Ted 2: What Will Seth MacFarlane Do For an Encore?Christopher Campbell |
Given the record-breaking success of 'Ted' this past weekend, the execs at Universal are most certainly talking today about plans for 'Ted 2.' Hollywood ought to now have greater trust in original ideas. Or, if not that, at least they should allow Seth MacFarlane to develop any other original project of his own devise. After all, much of the appeal of the comedy is that it's by the creator of 'Family Guy' and other hit television series. And his trademark pop culture-possessed sense of humor draws audiences more than does this film's specific story of arrested development.
But knowing Hollywood, we can guarantee that its first response this morning is to focus not on the “fluke” $54 million gross of a fresh property but on how to turn that newly minted name brand into an ongoing franchise. So what will Seth MacFarlane cook up for 'Ted 2?'
Let's not get too worked up about that disappointing logic, though. Really, 'Ted' isn't that much of an original idea in the first place. Basically it's just a reworking of a familiar concept we've seen in movies such as 'Short Circuit,' 'Mannequin,' 'The Indian in the Cupboard,' 'Child's Play' and many others. And the conflict driving the plot is common to numerous romantic comedies in which a childhood buddy is keeping the lead from fully committing to a love interest. Look at 'Shaun of the Dead' and 'A Very Harold & Kumar 3D Christmas' for two, umm, forebears.
At its foundation, 'Ted' is also something of a repeat for MacFarlane, who has one main situation up his sleeve: a grown man has a non-human best friend who can talk. The titular teddy bear is just the latest incarnation of Steve, the dog from MacFarlane's 1995 animated short, 'The Life of Larry' (and the follow-up/remake, 'Larry & Steve'), who evolved into Brian Griffith of 'Family Guy' and later Roger of 'American Dad!' As he joked in a recent CollegeHumor video, MacFarlane could have made “Ted” be any other inanimate object come to life, but traditionally -- for himself and for movies in general -- the character could have very easily been a talking canine or alien.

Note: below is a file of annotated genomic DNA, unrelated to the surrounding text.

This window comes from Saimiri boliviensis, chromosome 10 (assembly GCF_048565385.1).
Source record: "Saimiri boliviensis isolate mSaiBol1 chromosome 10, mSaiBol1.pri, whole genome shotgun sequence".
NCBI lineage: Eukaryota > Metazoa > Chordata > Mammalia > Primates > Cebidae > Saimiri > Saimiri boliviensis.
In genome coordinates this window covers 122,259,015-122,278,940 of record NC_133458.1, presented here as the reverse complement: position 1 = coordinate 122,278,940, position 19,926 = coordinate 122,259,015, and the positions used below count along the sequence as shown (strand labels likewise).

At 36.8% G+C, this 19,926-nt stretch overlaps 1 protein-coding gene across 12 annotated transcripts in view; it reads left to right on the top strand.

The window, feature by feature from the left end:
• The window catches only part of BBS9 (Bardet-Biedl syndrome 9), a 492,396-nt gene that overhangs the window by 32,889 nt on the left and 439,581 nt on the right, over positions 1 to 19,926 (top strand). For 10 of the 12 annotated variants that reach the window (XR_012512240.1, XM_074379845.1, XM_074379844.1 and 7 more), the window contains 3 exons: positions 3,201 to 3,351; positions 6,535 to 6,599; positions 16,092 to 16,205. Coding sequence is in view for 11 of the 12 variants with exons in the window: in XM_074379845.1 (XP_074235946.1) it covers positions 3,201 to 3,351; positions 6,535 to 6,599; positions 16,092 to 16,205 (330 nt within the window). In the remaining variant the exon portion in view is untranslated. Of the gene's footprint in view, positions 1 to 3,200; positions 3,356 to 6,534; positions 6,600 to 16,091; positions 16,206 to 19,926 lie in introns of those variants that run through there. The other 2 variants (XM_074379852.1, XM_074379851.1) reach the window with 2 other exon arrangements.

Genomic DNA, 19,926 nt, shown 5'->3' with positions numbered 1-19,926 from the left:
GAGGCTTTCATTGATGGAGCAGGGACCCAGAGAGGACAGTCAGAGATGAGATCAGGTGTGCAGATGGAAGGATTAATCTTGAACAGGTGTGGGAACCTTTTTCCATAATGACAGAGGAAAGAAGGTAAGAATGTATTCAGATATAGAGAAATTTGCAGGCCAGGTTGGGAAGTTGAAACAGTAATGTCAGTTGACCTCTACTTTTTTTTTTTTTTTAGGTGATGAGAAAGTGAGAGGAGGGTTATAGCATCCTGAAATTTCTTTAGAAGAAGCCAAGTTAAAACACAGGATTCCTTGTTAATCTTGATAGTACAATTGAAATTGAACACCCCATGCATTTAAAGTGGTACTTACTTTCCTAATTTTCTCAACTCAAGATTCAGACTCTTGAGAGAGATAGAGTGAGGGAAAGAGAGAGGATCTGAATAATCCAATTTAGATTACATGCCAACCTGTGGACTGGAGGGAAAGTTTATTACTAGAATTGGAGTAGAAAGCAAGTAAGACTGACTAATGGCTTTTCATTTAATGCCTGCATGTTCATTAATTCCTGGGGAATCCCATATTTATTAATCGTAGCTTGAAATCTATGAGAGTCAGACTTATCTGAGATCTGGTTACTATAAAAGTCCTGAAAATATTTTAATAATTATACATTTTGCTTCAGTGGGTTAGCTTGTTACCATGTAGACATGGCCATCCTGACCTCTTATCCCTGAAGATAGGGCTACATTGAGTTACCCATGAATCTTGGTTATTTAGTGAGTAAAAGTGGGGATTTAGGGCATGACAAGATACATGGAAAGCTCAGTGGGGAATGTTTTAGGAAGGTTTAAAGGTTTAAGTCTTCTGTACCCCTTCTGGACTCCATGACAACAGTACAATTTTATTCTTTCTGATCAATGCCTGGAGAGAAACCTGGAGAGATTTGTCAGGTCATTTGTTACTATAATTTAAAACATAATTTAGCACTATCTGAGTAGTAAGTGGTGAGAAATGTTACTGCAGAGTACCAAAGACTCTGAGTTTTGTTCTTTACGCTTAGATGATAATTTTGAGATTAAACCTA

The good thing is that 'Ted 2' could probably go any which way that MacFarlane pleases, and since his style of comedy is what really matters, it shouldn't be of any concern to us or the studio where he takes the foul-mouthed furball. Ted doesn't even need be joined by John and Lori (Mark Wahlberg and Mila Kunis). Maybe he, alone, takes Manhattan and hangs out with a white guy in brownface, a la 'Short Circuit 2' (MacFarlane could get some ideas from his buddy Dan Milano, who scripted an early draft of the 'Short Circuit' remake that's currently in the works).
Perhaps the character could wind up in a political satire, the way Harold and Kumar did after their relatively mindless debut. Could Ted be an agent for more substantial targets than this generation's culturally impairing penchant for nostalgia? What's the citizenship status of a magically come-to-life toy anyway? Wait, now we're back to the plot of 'Short Circuit 2.'
The most obvious direction for 'Ted 2' is Hollywood itself. The inaugural film already deals a lot with Ted's fame, but it's not the center of its story even if it does trigger the subplot involving Giovanni Ribisi as an extreme, creepy counterpoint to Mark Wahlberg's (and perhaps American entertainment's) own retro-minded holdups. Just think of all the cameos and MacFarlane-manner of parody that could be mined from a tale of Ted in Tinseltown.
The world of 'Ted,' in which the talking bear was a pop culture phenomenon whose celebrity eventually dwindled, has to have the same system of recycling entertainment as we do in the real world. And therefore Ted would have to be called back for a reality series or his own talk show or a biopic or something else that could similarly exploit the barest familiarity of a once-prominent figure.
Of course, most of these possibilities promise a dangerous level of reflexivity, but they could also lead to a humorous commentary on the sequel's own existence, as a capitalization on the brand recognition of the first 'Ted' movie.
Note: if any new release should actually give Hollywood a trust in original ideas, it's 'Magic Mike,' which grossed less in second place but which also cost much, much less than 'Ted' did. Incidentally, if Steven Soderbergh's male stripper movie were to receive a sequel, it too would head in the direction of Hollywood, because the film is based on the life of star Channing Tatum.